- Directed by Teerawat Rujeenatham
- Starring Jesadaporn Pholdee, Ploy Jindachote, Jin Sakda Kaewbuadee, Pasin Ruengwut
- Released in Thai cinemas on December 31, 2008
- Rating: 3/5
Blending ancient and urban myths about the naga, Phranakorn Film has finally succeeded in producing a coherent film with Deep in the Jungle (Patiharn Rak Tang Phan, ปาฏิหาริย์รักต่างพันธุ์).
An action fantasy and romance, it's the story of a Thai special forces sniper who is forced to go rogue in order to protect a mysterious hilltribe woman being sought by a black-ops officer. The woman, named Jin, is actually a member of the ancient race of naga -- snake gods who live in human form but can transform into giant serpents. So no, despite a snake-haired teaser poster, this is not the same story as The Snake King's Child.
Posters and trailers seemed to promise a sexy romance in addition to fantastic action, but viewers expecting to see some hot naked snake sex will be disappointed. There's only a glimpse of skin, shot so close up you can't tell whose skin it is or what part of the body it's on.
The special effects involving the giant snake aren't too bad. They don't really get going until the end though, keeping up an illusion of suspense, and likely preventing the CGI budget from breaking the bank. When the naga is finally glimpsed, the picture is still a bit murky, hazy and greenish, but it's convincing enough.
The real strength of Deep in the Jungle is the rich storytelling, which is a surprise. Usually, the films from Phranakorn make no sense at all and are painful to watch. I actually cried as the credits rolled, not because I was hurting, but out of sheer joy and exhilaration. I'd actually made it through the movie without pulling out what little remains of my hair. I wanted to give congratulatory hugs to everyone involved.
Leading the cast is "Tik" Jesadaporn Pholdee as the enigmatic special forces sniper Nawin. Despite his head of scraggly Nic Cage long hair, Tik comes off very much the hero as he chainsmokes bidi cigarettes and tramps around in the jungle. He's a die-hard soldier who is officially dead and comes near being killed several times.
Ploy Jindachote isn't given much more to say than just her character's name, Jin. But she does a great job at conveying the conflict she feels in her body, which has a giant snake inside, just itching to shed its human skin and get out.
Pasin Ruengwut is Manus, the determined leader of a team of black-suited operatives who are out to capture Jin.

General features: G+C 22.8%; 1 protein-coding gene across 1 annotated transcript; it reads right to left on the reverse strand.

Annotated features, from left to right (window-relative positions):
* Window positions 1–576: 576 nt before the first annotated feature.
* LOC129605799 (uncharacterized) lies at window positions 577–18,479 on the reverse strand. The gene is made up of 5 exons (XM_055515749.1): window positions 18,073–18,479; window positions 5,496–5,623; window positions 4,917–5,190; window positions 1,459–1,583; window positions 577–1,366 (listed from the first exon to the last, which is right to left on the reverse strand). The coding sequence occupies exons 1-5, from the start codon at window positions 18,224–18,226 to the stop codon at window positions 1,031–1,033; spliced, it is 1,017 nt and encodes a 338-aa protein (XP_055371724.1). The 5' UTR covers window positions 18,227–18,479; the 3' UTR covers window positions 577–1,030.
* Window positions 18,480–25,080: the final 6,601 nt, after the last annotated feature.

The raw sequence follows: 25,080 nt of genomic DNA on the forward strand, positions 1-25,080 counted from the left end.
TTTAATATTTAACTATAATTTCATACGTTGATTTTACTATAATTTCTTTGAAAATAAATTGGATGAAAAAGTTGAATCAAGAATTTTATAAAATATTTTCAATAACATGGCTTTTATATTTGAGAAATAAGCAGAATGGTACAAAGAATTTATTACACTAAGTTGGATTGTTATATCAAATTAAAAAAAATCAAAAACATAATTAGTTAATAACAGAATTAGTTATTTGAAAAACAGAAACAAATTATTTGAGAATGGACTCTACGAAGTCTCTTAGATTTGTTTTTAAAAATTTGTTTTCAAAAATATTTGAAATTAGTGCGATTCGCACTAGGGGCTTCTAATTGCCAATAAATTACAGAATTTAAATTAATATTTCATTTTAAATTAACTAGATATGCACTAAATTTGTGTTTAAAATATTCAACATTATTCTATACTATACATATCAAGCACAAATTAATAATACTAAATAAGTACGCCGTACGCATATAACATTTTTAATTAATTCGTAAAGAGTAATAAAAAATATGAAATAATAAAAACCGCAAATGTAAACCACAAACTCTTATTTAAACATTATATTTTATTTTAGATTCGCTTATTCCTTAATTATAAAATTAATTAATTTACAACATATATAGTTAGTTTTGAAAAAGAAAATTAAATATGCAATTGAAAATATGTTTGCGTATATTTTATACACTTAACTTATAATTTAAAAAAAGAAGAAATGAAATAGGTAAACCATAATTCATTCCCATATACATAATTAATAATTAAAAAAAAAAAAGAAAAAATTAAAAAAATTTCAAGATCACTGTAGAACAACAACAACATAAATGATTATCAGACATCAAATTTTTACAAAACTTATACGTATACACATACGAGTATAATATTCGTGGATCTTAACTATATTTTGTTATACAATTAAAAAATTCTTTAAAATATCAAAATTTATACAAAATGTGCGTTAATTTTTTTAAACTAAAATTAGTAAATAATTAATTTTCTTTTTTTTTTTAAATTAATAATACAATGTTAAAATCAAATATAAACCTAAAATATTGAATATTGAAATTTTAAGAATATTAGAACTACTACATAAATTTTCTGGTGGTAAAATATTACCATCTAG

The helpful Sergeant Dang (a long-haired, spectacles-wearing Kowit Wattanakul) explains that the British first found a cave-tomb of the nagas, somewhere deep in the jungles of the Golden Triangle. Then, using the apocryphal photo of U.S. soldiers holding a "naga" as a springboard for the narrative, the cave was rediscovered by the CIA during the Laos Secret War in the 1970s, and American scientists have been trying since then to capture a live naga in an operation codenamed "S21".
The story begins with Nawin on a mission along the Thai-Burmese border, where he is to shoot a druglord leader of a rebel army. But the presence of Manus in the village causes the mission to be scrubbed. Manus is there to take possession of Jin, who had been captured along with other hilltribe people.
But Nawin opens fire anyway, but not before he glimpses the mysterious Jin through his rifle's scope.
Back in Bangkok, the injured Nawin fights his way out of a military hospital and goes looking for Jin. Meanwhile, Jin's brother Jaiy -- played by none other than a beefed-up Sakda Kaewbuadee, a regular from the films of Apichatpong Weerasethakul -- has also followed Jin to Bangkok. He's a naga also, and he's leaving bloody trails as he slithers around the underpasses, riverbanks and storm drains looking for Jin.
Eventually the action returns to the jungle, where Nawin is shot by Manus. The force of the shot knocks Nawin off the edge of a high waterfall. Jin leaps after him. The two wash up downstream and are discovered by hilltribe villagers. The pair then enjoy a brief idyllic existence, living among the hunter-gatherers and engaging in interspecies romance.
But Manus and his GPS tracker are never very far away, and in the grand Thai tradition of raberd poa, khaow pao kratom ("bomb the mountain, burn the huts") movies, the black-ops team and allied druglord armies storm the village, killing women and children. It is violent as hell. Finally, there's the big reveal of the big mean monster snakes, which can twist a man's body in half.
Will romance ever work out for Nawin and Jin? Not if her brother has anything to say about it. But Nawin has a way of never dying, even after he's repeatedly shot and stabbed. Possibly he's protected by the large garuda tattoo on his back, or maybe he is a garuda. But we'll never know, unless there's a sequel.